EAST LANSING, Mich. — Ako Thomas stood in the right-handed batter’s box in a real game for the first time in nearly a month Thursday. It felt good. It felt really good for the Michigan sophomore second baseman — and the rest of the team.
The last time Thomas took an at-bat was April 21 against Indiana in Ann Arbor, a game Michigan lost 1-0. He singled leading off the bottom of the first inning and reached third base before being stranded there. Thomas left that game in the third inning with a broken bone in his left hand. He returned to play a couple innings as a defensive replacement in two games last weekend at Purdue, and again on Tuesday against Eastern Michigan, but it wasn’t until Thursday afternoon at Michigan State’s McLane Stadium that Thomas got a chance to do what he has done better than anyone else in the Big Ten this season.
Maybe it’s a bit ironical that the Big Ten’s leader in batting average and on-base percentage went hitless in 3 at-bats and failed to reach base for the first time this season when he’s had a plate appearance, but the fact that Thomas is back in the lineup is a bigger deal for the Wolverines than the 6-1 loss they suffered on Thursday. Getting on base is something Thomas does very well and it’s just one reason why the Wolverines are happy to have him back in the starting lineup.
“He’s a positive life force,” Michigan head coach Erik Bakich said. “It’s his personality as much as his play-making ability. He’s a catalyst, he’s an energy-giver. He’s one of those guys that has a smile on his face all the time. When he’s on the field it’s contagious and infectious, and when he’s in the locker room, he’s a guy that people gravitate to, want to be around.”
Thomas flew out to center field twice, hitting the ball well each time, and then was thrown out attempting to bunt his way on base in the sixth inning. Michigan State sophomore Alex Troop retired the first 16 batters he faced and didn’t allow a hit until the seventh inning. Michigan, which has scored more runs than any other team in the Big Ten this season, managed just 2 hits against Troop in 8 innings.
“I feel like I hadn’t missed three weeks,” Thomas said. “I was seeing the ball pretty well. I’m back a little earlier than expected, so it didn’t feel that great but not too bad today.”
The loss damages Michigan’s hopes for the Big Ten regular-season title. The Wolverines (40-13 overall, 14-8 Big Ten) entered the weekend one-half game behind Minnesota and Nebraska in the conference standings. Michigan hasn’t won the Big Ten regular-season title since 2008, and it is focused on this three-game set with Michigan State. The Big Ten Tournament is next week at Indiana, and even if the Wolverines weren’t to win that title and the Big Ten’s automatic bid to the NCAA Tournament, they’ve done a good job of building a tournament-worthy résumé. Baseball America and D1Baseball.com project Michigan comfortably into the field of 64 as a No. 2 regional seed.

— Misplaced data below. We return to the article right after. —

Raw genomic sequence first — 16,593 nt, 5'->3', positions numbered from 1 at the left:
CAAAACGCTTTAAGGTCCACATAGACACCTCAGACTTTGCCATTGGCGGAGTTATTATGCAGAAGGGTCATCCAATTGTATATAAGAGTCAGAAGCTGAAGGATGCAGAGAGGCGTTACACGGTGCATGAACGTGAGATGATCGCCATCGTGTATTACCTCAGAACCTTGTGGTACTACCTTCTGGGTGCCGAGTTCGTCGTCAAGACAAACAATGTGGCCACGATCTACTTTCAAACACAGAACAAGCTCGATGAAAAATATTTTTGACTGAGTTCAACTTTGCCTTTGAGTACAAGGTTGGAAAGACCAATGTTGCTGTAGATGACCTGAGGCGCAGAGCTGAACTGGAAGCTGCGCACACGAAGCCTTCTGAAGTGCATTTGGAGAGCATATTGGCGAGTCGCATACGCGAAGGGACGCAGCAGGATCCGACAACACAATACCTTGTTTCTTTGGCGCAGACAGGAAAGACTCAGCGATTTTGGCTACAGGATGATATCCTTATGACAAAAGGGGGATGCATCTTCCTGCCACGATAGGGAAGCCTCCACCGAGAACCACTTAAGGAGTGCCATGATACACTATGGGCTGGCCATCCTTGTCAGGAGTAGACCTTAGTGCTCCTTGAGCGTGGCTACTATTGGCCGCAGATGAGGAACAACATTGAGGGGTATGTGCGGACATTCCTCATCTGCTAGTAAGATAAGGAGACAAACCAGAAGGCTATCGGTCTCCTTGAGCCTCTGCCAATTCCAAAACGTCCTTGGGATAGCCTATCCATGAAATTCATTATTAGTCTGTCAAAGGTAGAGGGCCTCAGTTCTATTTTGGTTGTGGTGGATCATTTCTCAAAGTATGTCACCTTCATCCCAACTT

That’s why getting Thomas back now is important. Michigan lost three of the first four games following his injury, including that first game. It went 6-5 without Thomas before a sweep at Purdue last weekend and the win against Eastern Michigan on Tuesday. Sophomore Jimmy Kerr replaced Thomas in the lineup and played well, even earning Big Ten Player of the Week honors on May 1 after hitting .700 and collecting consecutive three-hit games in wins at Rutgers. He’s hitting .286 with an on-base percentage of .346 and a slugging percentage of .429 this season but Thomas is hitting .363/.475/.397 with 36 runs scored despite the missed games.
“Jimmy has been swinging well all season,” Thomas said. “When I first went down, he was like ‘Don’t worry about it. We’ll pick you up, I’ve got you.’ I never had any doubts about it. He’s a hell of a player. It doesn’t seem like we’ve missed a beat at all since I’ve been out.”
Thomas started 52 of the 53 games he played last season as a freshman, hitting .258 with an on-base percentage of .387. He did lead the Big Ten with 11 sacrifice bunts but he has become a bigger offensive threat this season. Playing last summer in the New England Collegiate Baseball League helped. Playing for the Sanford Mainers, Thomas made the All-Star team after hitting .313/.429/.400 with 17 walks and 15 runs scored in 22 games.
“Coming in as a freshman and having the responsibility of being a starter, I was a little nervous, trying to be perfect and not mess up. I was in my own head,” Thomas said. “Last summer, I had a good summer. I just relaxed and tried to be more aggressive and it carried over to the season, so I had a really good start.”
He’s hoping to recapture that good start as the postseason approaches. Thomas left the game against Michigan State in the seventh inning after telling coaches his hand was hurting. It was the first day back, so no reason to push it. The loss hurt but Michigan still has everything it hopes to play for in front of it.
“We wanted to come out and win this game, and win this series to potentially be regular season Big Ten champs,” Thomas said. “It didn’t go our way [but] we’re not going to let it hold us back. We’re going to come out tomorrow more aggressive, more disciplined at the plate and try to get a win there.”